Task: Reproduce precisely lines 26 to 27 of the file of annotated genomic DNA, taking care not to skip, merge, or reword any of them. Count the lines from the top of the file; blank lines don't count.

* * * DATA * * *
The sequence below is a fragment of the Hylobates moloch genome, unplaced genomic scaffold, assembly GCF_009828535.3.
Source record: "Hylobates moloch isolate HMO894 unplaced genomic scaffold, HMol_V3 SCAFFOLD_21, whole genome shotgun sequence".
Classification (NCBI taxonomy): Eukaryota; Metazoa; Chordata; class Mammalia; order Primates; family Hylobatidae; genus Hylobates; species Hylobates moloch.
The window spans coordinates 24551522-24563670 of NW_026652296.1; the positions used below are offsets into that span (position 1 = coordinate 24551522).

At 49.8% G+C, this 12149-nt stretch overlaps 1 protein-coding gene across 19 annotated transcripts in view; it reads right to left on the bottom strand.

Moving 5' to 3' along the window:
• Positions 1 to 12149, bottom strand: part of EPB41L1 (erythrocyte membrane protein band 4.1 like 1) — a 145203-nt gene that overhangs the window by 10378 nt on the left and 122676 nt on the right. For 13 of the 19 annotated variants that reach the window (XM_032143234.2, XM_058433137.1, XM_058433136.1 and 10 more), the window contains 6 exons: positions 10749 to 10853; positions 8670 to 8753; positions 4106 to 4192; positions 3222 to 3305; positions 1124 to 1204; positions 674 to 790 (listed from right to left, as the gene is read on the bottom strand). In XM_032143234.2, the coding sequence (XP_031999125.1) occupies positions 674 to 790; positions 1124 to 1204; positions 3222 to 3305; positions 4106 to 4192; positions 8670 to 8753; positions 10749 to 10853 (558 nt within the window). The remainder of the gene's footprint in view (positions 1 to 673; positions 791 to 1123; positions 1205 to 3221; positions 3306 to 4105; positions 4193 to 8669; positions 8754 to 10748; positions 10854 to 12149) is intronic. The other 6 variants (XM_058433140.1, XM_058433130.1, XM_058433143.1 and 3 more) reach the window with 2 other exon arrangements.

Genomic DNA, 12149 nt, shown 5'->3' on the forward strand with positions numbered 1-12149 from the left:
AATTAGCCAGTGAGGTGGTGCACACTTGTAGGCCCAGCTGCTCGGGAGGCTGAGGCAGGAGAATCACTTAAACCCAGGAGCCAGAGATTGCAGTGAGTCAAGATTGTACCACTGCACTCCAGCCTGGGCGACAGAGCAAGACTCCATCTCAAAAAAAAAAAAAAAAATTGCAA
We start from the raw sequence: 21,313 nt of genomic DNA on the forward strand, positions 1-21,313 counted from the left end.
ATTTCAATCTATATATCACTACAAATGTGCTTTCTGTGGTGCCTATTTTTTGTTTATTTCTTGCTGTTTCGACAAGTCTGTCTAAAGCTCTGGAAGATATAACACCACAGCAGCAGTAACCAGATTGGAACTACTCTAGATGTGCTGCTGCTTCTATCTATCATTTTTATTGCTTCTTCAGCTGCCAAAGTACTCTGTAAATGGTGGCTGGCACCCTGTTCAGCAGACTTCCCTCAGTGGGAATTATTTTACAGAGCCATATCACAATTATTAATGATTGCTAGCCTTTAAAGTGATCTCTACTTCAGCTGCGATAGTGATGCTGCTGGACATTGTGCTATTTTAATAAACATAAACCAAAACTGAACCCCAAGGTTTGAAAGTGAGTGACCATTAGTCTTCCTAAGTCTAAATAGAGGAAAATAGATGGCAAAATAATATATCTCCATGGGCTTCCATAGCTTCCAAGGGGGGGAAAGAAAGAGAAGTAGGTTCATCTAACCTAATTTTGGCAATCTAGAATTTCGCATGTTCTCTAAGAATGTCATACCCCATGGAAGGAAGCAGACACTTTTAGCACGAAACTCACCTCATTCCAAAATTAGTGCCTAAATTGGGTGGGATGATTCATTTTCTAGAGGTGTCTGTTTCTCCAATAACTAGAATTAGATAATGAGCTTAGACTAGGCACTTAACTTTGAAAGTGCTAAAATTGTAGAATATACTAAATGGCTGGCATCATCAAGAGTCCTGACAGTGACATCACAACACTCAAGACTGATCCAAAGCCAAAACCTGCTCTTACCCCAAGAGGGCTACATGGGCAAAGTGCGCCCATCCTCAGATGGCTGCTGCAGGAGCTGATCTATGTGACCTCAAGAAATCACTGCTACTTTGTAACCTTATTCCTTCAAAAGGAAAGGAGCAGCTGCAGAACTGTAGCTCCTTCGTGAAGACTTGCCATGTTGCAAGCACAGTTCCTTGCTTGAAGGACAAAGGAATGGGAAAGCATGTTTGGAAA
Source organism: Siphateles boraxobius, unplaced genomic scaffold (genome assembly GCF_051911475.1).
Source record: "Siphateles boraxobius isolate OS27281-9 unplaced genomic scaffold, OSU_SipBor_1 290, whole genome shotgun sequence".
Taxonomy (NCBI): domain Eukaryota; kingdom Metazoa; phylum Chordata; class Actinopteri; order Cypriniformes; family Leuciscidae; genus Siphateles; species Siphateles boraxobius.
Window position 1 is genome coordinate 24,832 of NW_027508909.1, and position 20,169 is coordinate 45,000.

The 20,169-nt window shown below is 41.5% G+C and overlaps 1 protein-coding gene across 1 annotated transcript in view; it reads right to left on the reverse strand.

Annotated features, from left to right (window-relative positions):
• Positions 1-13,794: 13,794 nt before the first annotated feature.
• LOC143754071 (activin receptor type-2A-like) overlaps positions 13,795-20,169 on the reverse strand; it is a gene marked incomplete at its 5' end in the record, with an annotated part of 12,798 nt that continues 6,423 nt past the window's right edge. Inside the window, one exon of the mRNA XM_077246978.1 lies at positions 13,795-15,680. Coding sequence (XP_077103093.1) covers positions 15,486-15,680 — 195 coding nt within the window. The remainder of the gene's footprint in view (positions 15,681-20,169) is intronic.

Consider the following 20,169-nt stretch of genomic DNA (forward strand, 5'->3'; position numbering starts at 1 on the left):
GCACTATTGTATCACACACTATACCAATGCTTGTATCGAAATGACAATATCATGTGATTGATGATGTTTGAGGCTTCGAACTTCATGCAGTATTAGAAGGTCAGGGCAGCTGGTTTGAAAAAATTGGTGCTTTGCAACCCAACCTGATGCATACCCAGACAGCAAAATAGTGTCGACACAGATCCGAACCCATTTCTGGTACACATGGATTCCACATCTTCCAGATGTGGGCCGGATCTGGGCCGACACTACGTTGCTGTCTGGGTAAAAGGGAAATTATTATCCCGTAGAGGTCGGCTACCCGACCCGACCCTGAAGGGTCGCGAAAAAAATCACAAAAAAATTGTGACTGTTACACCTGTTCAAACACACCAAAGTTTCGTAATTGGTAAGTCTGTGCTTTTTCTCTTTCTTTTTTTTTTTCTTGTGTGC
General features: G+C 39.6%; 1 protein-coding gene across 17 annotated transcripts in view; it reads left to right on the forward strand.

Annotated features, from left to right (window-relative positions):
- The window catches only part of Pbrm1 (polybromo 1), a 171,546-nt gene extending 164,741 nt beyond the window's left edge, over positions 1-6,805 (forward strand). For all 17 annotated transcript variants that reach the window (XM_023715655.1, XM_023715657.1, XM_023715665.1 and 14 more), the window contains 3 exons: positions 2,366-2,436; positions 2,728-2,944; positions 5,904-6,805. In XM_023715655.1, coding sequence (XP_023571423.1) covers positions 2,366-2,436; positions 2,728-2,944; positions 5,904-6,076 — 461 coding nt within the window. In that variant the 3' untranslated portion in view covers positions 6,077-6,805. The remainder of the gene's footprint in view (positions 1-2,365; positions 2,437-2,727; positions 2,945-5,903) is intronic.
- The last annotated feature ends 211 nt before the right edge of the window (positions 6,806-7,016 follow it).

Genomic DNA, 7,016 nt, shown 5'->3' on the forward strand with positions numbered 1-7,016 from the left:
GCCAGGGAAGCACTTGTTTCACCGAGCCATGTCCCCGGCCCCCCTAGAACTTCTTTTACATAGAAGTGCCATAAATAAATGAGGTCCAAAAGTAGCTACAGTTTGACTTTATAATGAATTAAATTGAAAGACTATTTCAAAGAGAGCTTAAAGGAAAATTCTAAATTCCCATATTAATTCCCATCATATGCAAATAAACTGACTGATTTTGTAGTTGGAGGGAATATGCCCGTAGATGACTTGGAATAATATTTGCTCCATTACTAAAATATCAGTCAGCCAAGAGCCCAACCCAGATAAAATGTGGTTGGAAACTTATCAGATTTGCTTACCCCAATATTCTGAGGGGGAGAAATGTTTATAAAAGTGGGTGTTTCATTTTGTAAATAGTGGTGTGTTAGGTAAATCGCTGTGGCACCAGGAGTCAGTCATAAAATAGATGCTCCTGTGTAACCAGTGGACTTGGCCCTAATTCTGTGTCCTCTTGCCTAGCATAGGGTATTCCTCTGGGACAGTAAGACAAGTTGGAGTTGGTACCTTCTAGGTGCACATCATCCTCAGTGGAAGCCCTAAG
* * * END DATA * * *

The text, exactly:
Genomic DNA, 7,016 nt, shown 5'->3' on the forward strand with positions numbered 1-7,016 from the left:
GCCAGGGAAGCACTTGTTTCACCGAGCCATGTCCCCGGCCCCCCTAGAACTTCTTTTACATAGAAGTGCCATAAATAAATGAGGTCCAAAAGTAGCTACAGTTTGACTTTATAATGAATTAAATTGAAAGACTATTTCAAAGAGAGCTTAAAGGAAAATTCTAAATTCCCATATTAATTCCCATCATATGCAAATAAACTGACTGATTTTGTAGTTGGAGGGAATATGCCCGTAGATGACTTGGAATAATATTTGCTCCATTACTAAAATATCAGTCAGCCAAGAGCCCAACCCAGATAAAATGTGGTTGGAAACTTATCAGATTTGCTTACCCCAATATTCTGAGGGGGAGAAATGTTTATAAAAGTGGGTGTTTCATTTTGTAAATAGTGGTGTGTTAGGTAAATCGCTGTGGCACCAGGAGTCAGTCATAAAATAGATGCTCCTGTGTAACCAGTGGACTTGGCCCTAATTCTGTGTCCTCTTGCCTAGCATAGGGTATTCCTCTGGGACAGTAAGACAAGTTGGAGTTGGTACCTTCTAGGTGCACATCATCCTCAGTGGAAGCCCTAAG